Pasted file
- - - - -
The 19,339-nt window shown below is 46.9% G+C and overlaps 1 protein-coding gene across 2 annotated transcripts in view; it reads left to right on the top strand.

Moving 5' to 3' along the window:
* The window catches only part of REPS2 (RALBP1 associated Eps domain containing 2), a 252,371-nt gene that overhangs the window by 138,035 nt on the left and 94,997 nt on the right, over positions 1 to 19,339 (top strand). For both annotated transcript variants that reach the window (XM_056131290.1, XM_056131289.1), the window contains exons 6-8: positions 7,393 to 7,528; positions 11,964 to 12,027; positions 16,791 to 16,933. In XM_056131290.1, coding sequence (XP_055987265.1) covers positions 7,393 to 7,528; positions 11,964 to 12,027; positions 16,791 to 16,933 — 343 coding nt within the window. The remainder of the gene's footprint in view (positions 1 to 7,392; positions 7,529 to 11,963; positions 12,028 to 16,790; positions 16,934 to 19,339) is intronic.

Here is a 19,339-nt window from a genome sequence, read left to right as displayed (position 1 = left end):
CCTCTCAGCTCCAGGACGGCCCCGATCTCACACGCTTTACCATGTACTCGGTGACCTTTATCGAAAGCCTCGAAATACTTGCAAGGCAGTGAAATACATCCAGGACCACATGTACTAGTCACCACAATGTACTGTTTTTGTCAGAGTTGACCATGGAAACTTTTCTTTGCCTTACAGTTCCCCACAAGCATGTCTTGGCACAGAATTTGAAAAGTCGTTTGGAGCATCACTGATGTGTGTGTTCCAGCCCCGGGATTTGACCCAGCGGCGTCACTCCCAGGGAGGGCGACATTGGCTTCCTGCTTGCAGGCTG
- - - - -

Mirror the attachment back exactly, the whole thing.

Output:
The 19,339-nt window shown below is 46.9% G+C and overlaps 1 protein-coding gene across 2 annotated transcripts in view; it reads left to right on the top strand.

Moving 5' to 3' along the window:
* The window catches only part of REPS2 (RALBP1 associated Eps domain containing 2), a 252,371-nt gene that overhangs the window by 138,035 nt on the left and 94,997 nt on the right, over positions 1 to 19,339 (top strand). For both annotated transcript variants that reach the window (XM_056131290.1, XM_056131289.1), the window contains exons 6-8: positions 7,393 to 7,528; positions 11,964 to 12,027; positions 16,791 to 16,933. In XM_056131290.1, coding sequence (XP_055987265.1) covers positions 7,393 to 7,528; positions 11,964 to 12,027; positions 16,791 to 16,933 — 343 coding nt within the window. The remainder of the gene's footprint in view (positions 1 to 7,392; positions 7,529 to 11,963; positions 12,028 to 16,790; positions 16,934 to 19,339) is intronic.

Here is a 19,339-nt window from a genome sequence, read left to right as displayed (position 1 = left end):
CCTCTCAGCTCCAGGACGGCCCCGATCTCACACGCTTTACCATGTACTCGGTGACCTTTATCGAAAGCCTCGAAATACTTGCAAGGCAGTGAAATACATCCAGGACCACATGTACTAGTCACCACAATGTACTGTTTTTGTCAGAGTTGACCATGGAAACTTTTCTTTGCCTTACAGTTCCCCACAAGCATGTCTTGGCACAGAATTTGAAAAGTCGTTTGGAGCATCACTGATGTGTGTGTTCCAGCCCCGGGATTTGACCCAGCGGCGTCACTCCCAGGGAGGGCGACATTGGCTTCCTGCTTGCAGGCTG